uk es it fr pt nl
Indicator avaliaçãos
Qualidade em um dia bom: 2.0
Consistência do surf: 3.0
Nível de dificuldade: 3.0
Multidões: 3.0

Overall: 2.8

Ver todas as 18 avaliações

Baseado em 1 vote. Vote


Surf Report Feed

Indicator Swell Statistics, Autumn: Surf with Light or Offshore Winds

This image shows only the swells directed at Indicator that coincided with light winds or offshore conditions through a typical northern hemisphere autumn. It is based on 8724 predictions, one every 3 hours. The direction of the spokes show where quality surf generating swell comes from. Five colours illustrate increasing wave sizes. Blue shows the smallest swells, less that 0.5m (1.5 feet) high. Green and yellow represent increasing swell sizes and red shows largest swells greater than >3m (>10ft). In each graph, the area of any colour is proportional to how commonly that size swell happens.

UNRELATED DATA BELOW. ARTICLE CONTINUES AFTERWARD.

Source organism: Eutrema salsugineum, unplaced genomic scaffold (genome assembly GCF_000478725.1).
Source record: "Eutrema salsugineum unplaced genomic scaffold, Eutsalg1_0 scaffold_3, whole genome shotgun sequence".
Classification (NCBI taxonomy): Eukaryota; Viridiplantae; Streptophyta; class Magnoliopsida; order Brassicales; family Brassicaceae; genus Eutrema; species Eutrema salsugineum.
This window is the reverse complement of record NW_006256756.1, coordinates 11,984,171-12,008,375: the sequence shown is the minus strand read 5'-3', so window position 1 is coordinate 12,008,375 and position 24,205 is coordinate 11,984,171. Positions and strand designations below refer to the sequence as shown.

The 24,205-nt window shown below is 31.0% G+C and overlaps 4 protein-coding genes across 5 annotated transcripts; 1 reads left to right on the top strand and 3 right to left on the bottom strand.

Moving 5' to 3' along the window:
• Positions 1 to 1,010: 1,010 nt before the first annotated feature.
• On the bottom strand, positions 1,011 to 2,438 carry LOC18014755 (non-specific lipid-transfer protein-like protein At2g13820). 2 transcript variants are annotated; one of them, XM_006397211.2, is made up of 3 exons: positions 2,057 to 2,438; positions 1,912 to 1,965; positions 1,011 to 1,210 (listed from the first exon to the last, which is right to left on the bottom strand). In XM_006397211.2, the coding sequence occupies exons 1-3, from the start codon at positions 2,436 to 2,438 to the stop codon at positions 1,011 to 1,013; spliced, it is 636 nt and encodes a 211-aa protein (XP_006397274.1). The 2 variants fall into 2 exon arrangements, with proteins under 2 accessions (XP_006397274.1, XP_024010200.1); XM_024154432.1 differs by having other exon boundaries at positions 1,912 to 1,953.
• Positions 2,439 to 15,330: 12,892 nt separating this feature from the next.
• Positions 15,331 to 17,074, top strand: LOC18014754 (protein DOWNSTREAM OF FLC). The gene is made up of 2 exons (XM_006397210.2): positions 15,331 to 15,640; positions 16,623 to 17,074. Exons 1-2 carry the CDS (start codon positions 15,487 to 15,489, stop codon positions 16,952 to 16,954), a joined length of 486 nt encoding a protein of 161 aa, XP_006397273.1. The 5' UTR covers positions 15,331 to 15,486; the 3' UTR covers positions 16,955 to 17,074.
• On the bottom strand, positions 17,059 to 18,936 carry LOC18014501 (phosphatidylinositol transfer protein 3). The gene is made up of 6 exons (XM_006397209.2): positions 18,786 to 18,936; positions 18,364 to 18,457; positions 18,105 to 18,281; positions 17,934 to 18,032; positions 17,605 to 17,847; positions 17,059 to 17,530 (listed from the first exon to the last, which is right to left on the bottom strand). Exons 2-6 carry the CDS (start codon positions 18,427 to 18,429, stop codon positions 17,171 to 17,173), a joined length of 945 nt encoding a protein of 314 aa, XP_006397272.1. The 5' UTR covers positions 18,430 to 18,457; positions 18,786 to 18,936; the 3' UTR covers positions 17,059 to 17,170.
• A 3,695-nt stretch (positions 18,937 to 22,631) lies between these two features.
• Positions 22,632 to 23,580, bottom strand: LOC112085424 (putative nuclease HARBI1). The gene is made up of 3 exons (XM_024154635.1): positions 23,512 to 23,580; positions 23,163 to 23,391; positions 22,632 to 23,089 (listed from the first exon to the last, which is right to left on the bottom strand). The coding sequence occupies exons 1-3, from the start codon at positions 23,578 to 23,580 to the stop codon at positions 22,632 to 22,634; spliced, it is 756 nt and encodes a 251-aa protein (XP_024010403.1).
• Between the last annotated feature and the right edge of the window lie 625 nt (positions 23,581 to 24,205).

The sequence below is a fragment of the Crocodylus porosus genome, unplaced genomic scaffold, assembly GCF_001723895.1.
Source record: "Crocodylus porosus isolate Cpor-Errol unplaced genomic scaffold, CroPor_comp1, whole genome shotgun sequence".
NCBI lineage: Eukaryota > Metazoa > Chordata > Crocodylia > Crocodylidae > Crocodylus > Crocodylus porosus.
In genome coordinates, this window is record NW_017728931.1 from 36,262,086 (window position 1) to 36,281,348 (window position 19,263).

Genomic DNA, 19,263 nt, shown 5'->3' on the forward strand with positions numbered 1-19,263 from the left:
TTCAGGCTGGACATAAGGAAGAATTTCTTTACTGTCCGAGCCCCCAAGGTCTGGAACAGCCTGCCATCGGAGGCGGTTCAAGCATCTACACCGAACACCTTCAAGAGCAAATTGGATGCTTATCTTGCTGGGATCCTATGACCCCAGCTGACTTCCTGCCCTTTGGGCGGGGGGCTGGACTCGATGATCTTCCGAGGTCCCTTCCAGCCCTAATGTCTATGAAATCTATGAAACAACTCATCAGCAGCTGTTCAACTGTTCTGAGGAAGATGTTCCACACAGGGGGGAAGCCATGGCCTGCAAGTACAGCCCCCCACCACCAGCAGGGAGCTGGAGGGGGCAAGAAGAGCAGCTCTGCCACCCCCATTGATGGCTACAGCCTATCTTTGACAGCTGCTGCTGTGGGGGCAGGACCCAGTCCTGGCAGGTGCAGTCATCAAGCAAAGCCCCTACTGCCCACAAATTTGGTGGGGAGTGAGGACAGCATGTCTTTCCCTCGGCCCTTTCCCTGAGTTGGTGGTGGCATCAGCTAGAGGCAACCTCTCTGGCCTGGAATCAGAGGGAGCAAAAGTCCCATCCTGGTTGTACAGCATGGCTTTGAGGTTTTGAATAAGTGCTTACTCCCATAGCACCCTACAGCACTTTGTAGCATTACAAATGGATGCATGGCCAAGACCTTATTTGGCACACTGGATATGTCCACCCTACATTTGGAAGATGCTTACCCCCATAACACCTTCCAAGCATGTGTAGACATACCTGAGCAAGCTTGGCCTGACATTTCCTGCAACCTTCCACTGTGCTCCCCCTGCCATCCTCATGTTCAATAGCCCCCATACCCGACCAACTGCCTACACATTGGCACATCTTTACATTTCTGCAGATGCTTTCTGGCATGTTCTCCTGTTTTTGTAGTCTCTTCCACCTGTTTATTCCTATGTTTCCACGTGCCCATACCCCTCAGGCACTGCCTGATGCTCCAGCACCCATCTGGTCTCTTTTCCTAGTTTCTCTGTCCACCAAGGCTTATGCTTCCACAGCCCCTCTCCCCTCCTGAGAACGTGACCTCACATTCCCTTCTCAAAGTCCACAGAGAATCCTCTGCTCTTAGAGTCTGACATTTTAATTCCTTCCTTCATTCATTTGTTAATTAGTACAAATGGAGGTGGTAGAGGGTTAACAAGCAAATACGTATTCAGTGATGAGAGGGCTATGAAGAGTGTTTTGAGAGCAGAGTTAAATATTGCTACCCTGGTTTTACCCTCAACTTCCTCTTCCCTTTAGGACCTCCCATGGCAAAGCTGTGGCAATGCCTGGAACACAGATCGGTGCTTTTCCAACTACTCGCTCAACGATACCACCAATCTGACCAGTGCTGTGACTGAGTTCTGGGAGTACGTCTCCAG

The diagram implies that the most common swell direction, shown by the longest spokes, was W, whereas the the most common wind blows from the WNW. The chart at the bottom shows the same thing but without direction information. For example, swells larger than 1.5 feet (0.5m) coincided with good wind conditions 4% of the time, equivalent to 4 days. Open sea swells exceeding >3m (>10ft) are unlikely to arise in a normal northern hemisphere autumn but 3% of the time you can expect swell in the range 1.3-2m (4-6.5ft) 3%, equivalent to (3 days). Taking into account the fraction of these swells that coincided with forecast offshore winds, and given the fact that Indicator is slightly protected from open water swells, we estimate that clean surf can be found at Indicator about 4% of the time and that surf is spoilt by onshore wind 7% of the time. This is means that we expect 10 days with waves in a typical northern hemisphere autumn, of which 4 days should be clean enough to surf.

IMPORTANT: Beta version feature! Swell heights are open water values from NWW3. There is no attempt to model near-shore effects. Coastal wave heights will generally be less, especially if the break does not have unobstructed exposure to the open ocean.